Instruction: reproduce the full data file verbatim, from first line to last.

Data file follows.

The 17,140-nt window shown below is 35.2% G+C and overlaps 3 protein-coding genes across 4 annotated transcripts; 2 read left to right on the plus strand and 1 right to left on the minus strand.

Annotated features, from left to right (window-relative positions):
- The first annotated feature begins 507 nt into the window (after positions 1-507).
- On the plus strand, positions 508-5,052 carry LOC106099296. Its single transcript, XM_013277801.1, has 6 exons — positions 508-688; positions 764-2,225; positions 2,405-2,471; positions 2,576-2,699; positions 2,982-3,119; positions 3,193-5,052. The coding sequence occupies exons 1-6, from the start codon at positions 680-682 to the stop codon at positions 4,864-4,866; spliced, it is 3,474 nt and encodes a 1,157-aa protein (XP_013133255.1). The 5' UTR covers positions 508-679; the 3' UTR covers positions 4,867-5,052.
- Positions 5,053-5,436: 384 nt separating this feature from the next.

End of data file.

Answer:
The 17,140-nt window shown below is 35.2% G+C and overlaps 3 protein-coding genes across 4 annotated transcripts; 2 read left to right on the plus strand and 1 right to left on the minus strand.

Annotated features, from left to right (window-relative positions):
- The first annotated feature begins 507 nt into the window (after positions 1-507).
- On the plus strand, positions 508-5,052 carry LOC106099296. Its single transcript, XM_013277801.1, has 6 exons — positions 508-688; positions 764-2,225; positions 2,405-2,471; positions 2,576-2,699; positions 2,982-3,119; positions 3,193-5,052. The coding sequence occupies exons 1-6, from the start codon at positions 680-682 to the stop codon at positions 4,864-4,866; spliced, it is 3,474 nt and encodes a 1,157-aa protein (XP_013133255.1). The 5' UTR covers positions 508-679; the 3' UTR covers positions 4,867-5,052.
- Positions 5,053-5,436: 384 nt separating this feature from the next.